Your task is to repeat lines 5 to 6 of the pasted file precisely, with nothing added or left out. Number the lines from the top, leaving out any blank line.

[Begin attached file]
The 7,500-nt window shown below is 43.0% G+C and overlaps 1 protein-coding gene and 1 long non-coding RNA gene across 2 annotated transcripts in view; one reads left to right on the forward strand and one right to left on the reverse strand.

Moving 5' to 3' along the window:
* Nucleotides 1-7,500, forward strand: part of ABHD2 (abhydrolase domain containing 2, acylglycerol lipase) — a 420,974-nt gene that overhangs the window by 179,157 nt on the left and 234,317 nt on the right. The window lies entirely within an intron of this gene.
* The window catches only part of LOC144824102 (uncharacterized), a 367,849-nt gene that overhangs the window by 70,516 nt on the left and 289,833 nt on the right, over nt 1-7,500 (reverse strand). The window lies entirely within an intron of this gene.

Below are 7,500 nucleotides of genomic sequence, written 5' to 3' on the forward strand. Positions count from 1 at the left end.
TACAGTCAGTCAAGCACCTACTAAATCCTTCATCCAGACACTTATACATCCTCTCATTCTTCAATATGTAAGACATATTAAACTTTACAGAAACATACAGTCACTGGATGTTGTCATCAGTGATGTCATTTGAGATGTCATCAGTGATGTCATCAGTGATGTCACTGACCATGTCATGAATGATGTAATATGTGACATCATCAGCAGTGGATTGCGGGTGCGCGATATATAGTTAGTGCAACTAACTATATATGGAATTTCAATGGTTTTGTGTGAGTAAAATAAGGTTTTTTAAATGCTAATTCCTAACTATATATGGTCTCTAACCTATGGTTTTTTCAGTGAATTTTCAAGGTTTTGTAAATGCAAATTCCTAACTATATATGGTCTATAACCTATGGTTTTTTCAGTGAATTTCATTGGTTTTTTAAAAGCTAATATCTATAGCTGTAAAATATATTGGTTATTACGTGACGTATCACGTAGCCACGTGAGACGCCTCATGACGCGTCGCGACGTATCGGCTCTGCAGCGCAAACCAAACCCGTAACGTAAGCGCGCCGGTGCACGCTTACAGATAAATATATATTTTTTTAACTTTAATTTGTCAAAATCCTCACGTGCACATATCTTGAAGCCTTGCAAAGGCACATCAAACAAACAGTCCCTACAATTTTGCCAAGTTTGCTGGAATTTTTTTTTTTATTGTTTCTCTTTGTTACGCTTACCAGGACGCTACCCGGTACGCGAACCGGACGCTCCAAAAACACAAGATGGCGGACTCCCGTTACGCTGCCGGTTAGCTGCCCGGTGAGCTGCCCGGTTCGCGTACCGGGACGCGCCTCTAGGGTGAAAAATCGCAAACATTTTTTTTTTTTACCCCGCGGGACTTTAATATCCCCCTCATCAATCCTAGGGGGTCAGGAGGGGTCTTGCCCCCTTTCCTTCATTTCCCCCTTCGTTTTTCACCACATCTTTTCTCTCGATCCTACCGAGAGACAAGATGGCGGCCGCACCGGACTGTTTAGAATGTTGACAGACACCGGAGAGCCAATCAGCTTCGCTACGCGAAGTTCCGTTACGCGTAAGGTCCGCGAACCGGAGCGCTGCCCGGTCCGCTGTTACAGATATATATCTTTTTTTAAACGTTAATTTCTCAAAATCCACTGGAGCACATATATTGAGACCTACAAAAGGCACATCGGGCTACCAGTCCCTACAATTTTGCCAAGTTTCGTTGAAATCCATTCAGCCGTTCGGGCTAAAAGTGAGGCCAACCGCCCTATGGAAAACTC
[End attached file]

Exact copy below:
Below are 7,500 nucleotides of genomic sequence, written 5' to 3' on the forward strand. Positions count from 1 at the left end.
TACAGTCAGTCAAGCACCTACTAAATCCTTCATCCAGACACTTATACATCCTCTCATTCTTCAATATGTAAGACATATTAAACTTTACAGAAACATACAGTCACTGGATGTTGTCATCAGTGATGTCATTTGAGATGTCATCAGTGATGTCATCAGTGATGTCACTGACCATGTCATGAATGATGTAATATGTGACATCATCAGCAGTGGATTGCGGGTGCGCGATATATAGTTAGTGCAACTAACTATATATGGAATTTCAATGGTTTTGTGTGAGTAAAATAAGGTTTTTTAAATGCTAATTCCTAACTATATATGGTCTCTAACCTATGGTTTTTTCAGTGAATTTTCAAGGTTTTGTAAATGCAAATTCCTAACTATATATGGTCTATAACCTATGGTTTTTTCAGTGAATTTCATTGGTTTTTTAAAAGCTAATATCTATAGCTGTAAAATATATTGGTTATTACGTGACGTATCACGTAGCCACGTGAGACGCCTCATGACGCGTCGCGACGTATCGGCTCTGCAGCGCAAACCAAACCCGTAACGTAAGCGCGCCGGTGCACGCTTACAGATAAATATATATTTTTTTAACTTTAATTTGTCAAAATCCTCACGTGCACATATCTTGAAGCCTTGCAAAGGCACATCAAACAAACAGTCCCTACAATTTTGCCAAGTTTGCTGGAATTTTTTTTTTTATTGTTTCTCTTTGTTACGCTTACCAGGACGCTACCCGGTACGCGAACCGGACGCTCCAAAAACACAAGATGGCGGACTCCCGTTACGCTGCCGGTTAGCTGCCCGGTGAGCTGCCCGGTTCGCGTACCGGGACGCGCCTCTAGGGTGAAAAATCGCAAACATTTTTTTTTTTTACCCCGCGGGACTTTAATATCCCCCTCATCAATCCTAGGGGGTCAGGAGGGGTCTTGCCCCCTTTCCTTCATTTCCCCCTTCGTTTTTCACCACATCTTTTCTCTCGATCCTACCGAGAGACAAGATGGCGGCCGCACCGGACTGTTTAGAATGTTGACAGACACCGGAGAGCCAATCAGCTTCGCTACGCGAAGTTCCGTTACGCGTAAGGTCCGCGAACCGGAGCGCTGCCCGGTCCGCTGTTACAGATATATATCTTTTTTTAAACGTTAATTTCTCAAAATCCACTGGAGCACATATATTGAGACCTACAAAAGGCACATCGGGCTACCAGTCCCTACAATTTTGCCAAGTTTCGTTGAAATCCATTCAGCCGTTCGGGCTAAAAGTGAGGCCAACCGCCCTATGGAAAACTC